Google+ is now open for teens

In move that we’ve anticipated for a while, Google+ is now open to everyone 13 and over, rather than the 18 and over policy they’ve had until this point.  Specifically, Google+ is now available to anyone that is old enough to have a Google Account, which is 13+ in most countries.

Personally, I like the move.  While teens will likely bring a lot of content that I’m not interested in, that’s not a problem thanks to the circling model; I just won’t circle anyone who posts content that I don’t care to see.  In the long run this should help the growth of the service, which is good for all of us.

For more, check out the post from Bradley Horowitz introducing the change.

What do you think of it?

Google+ reaches 90 million users

Google+ now has 90 million users, according to a statement that Google released today:

Google had a really strong quarter ending a great year. Full year revenue was up 29%, and our quarterly revenue blew past the $10 billion mark for the first time,” said Larry Page, CEO of Google. “I am super excited about the growth of Android, Gmail, and Google+, which now has 90 million users globally – well over double what I announced just three months ago. By building a meaningful relationship with our users through Google+ we will create amazing experiences across our services. I’m very excited about what we can do in 2012 – there are tremendous opportunities to help users and grow our business.

Congrats to the Google+ team!

Google+ has over 10 million users already?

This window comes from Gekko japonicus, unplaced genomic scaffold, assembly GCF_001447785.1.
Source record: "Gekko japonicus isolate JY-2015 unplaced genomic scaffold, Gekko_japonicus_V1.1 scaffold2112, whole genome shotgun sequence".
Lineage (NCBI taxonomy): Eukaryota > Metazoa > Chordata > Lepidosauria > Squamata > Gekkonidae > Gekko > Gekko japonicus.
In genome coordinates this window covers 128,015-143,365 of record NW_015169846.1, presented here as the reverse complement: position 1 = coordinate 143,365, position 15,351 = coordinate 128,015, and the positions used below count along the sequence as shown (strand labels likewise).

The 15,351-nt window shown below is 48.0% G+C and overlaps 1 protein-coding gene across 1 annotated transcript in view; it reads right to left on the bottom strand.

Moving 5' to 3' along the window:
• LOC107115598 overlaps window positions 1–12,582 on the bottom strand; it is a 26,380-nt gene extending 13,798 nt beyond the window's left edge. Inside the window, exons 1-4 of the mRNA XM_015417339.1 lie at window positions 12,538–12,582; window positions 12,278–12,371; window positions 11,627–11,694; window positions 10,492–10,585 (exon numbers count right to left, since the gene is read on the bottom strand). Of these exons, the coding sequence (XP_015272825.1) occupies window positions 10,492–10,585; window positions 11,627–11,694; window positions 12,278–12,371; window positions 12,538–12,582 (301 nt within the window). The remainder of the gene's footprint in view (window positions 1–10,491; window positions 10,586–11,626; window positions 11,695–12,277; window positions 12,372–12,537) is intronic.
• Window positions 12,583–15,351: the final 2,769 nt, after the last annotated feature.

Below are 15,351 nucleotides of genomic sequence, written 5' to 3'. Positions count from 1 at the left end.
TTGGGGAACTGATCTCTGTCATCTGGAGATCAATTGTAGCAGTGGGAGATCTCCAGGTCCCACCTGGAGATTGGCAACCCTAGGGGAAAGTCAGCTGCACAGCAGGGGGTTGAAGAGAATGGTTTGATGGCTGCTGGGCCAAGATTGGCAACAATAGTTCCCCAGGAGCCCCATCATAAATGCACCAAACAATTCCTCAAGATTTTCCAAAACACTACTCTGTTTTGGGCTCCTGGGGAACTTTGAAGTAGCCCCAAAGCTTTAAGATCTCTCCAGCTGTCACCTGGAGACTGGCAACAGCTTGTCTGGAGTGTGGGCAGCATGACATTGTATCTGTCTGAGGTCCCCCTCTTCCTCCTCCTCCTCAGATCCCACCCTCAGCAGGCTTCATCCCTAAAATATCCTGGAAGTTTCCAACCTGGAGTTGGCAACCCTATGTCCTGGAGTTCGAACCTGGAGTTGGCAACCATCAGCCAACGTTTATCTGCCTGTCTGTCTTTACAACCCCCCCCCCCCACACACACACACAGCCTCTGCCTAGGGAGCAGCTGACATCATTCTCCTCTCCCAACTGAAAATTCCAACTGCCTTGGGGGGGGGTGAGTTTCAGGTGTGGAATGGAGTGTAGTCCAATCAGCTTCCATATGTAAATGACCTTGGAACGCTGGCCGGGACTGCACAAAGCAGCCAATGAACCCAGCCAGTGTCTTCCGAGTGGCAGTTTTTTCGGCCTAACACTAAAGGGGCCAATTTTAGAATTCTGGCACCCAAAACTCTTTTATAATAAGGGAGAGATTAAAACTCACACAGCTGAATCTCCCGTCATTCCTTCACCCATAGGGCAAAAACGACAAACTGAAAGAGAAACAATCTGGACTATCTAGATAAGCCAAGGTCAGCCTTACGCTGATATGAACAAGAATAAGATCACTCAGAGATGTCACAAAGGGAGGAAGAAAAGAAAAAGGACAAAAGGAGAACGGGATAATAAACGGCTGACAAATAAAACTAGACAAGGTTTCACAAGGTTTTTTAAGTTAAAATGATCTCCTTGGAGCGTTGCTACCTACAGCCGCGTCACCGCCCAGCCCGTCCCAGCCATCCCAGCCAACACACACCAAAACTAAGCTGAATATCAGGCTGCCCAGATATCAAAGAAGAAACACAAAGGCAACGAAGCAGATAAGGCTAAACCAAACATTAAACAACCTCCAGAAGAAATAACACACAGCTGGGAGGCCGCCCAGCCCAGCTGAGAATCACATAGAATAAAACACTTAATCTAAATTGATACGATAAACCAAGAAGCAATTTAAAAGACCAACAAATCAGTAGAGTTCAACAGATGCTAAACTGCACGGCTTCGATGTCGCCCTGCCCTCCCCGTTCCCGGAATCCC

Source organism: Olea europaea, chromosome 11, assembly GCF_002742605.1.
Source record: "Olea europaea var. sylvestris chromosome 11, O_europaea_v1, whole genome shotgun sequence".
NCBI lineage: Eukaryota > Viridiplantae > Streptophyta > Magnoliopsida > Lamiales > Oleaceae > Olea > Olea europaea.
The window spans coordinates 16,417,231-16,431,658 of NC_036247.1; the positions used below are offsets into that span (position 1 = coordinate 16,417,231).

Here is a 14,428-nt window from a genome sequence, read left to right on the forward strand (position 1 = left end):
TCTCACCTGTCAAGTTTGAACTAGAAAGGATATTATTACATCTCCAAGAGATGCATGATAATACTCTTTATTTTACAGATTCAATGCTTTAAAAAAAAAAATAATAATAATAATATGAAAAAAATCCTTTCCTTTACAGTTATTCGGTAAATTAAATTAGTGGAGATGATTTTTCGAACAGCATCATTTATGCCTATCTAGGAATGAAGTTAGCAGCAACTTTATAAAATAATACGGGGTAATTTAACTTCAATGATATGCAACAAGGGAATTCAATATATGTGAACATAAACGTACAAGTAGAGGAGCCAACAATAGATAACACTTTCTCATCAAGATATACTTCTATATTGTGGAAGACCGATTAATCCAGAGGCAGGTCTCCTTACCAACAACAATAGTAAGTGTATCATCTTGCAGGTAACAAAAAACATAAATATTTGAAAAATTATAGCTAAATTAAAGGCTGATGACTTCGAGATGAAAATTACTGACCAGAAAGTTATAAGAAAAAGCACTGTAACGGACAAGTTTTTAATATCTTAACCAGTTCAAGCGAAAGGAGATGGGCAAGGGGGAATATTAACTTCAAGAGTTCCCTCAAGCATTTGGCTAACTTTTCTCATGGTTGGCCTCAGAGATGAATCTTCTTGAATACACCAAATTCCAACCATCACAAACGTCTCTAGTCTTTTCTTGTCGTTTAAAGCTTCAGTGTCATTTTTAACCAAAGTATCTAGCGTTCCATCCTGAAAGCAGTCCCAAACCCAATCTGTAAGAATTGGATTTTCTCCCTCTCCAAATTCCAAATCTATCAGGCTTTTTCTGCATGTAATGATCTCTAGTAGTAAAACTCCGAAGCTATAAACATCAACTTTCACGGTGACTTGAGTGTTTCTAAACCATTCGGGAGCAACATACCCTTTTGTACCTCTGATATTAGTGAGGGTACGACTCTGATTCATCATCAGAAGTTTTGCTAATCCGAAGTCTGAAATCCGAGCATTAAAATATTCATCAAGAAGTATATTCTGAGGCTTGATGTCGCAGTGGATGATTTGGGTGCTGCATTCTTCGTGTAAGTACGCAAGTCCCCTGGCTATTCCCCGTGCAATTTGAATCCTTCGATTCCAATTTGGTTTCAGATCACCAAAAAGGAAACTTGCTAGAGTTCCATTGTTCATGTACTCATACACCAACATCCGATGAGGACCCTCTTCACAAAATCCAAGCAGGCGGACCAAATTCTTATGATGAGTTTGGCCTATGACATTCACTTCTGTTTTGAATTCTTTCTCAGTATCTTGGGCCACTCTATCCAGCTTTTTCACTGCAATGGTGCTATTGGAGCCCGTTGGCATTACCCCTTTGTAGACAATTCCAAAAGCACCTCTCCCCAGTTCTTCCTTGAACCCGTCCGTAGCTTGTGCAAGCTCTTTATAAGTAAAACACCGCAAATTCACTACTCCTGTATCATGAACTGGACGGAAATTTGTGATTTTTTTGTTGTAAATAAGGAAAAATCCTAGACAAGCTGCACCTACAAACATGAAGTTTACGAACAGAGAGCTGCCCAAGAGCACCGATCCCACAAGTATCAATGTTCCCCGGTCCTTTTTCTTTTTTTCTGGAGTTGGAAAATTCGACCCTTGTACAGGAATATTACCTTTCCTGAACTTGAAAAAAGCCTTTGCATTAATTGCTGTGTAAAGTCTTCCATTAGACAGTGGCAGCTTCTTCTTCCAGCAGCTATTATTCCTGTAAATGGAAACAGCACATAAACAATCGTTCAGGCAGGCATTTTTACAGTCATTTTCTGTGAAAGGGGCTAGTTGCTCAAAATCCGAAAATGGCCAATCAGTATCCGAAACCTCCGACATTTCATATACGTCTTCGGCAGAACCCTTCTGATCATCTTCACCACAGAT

Last week, we showed you Paul Allen’s work on trying to determine how many users were on Google+.  At the time, he was estimating around 1.7 million users.  Now he is estimating there are over 10 million users on the site, and that number could grow to 20 million by the weekend if the Google+ invites remain open.  Wow!

As before, the math is certainly inexact but has some sound logic behind it.

My model is simple. I start with US Census Bureau data about surname popularity in the U.S., and compare it to the number of Google+ users with each surname. I split the U.S. users from the non-U.S. users. By using a sample of 100-200 surnames, I am able to accurately estimate the total percentage of the U.S. population that has signed up for Google+. Then I use that number and a calculated ratio of U.S. to non-U.S. users to generate my worldwide estimates. My ratio is 1 US user for every 2.12 non-U.S. users. That ratio was calculated on July 4th through a laborious effort, and I haven’t updated it since. That is definitely a weakness in my model that I hope to address soon. The ratio will likely change over time.

You can read his full write-up here.  Do you agree with his logic?  Can we really already be at 10 million users?

How many users will Google+ Get?

A few days ago, Paul Allen estimated that there are 1.7 million users on Google+, based on distribution data from the US Census Bureau.  It was quite a creative solution, and should be reasonably accurate. Specifically:

Today I squeezed in enough time before and after our local parade, and before our Fourth of July picnic to update my model and do a much better analysis. I increased the sample size from 50 surnames to 79 (I would have done 100 but ran out of time), and I split out users from the US and from outside the US. I had to look at hundreds of profiles to determine US vs. non-US. Unfortunately, not everyone lists their location yet, so I had to infer it sometimes from their circles and language they were using. Sometimes I found them on other social networks and could resolve the question that way.

Google+ currently has 515,933 users in the U.S, and 1,226,136 outside the US for a total of 1,742,069 users.

Now he wants to take it further and try to estimate how many users may ultimately end up on the service.  To do that, he’s put together a very short 5-question survey, and he promises to share the results of it when complete.

Take his survey here

When we hear the results of it, we’ll be sure to let you know.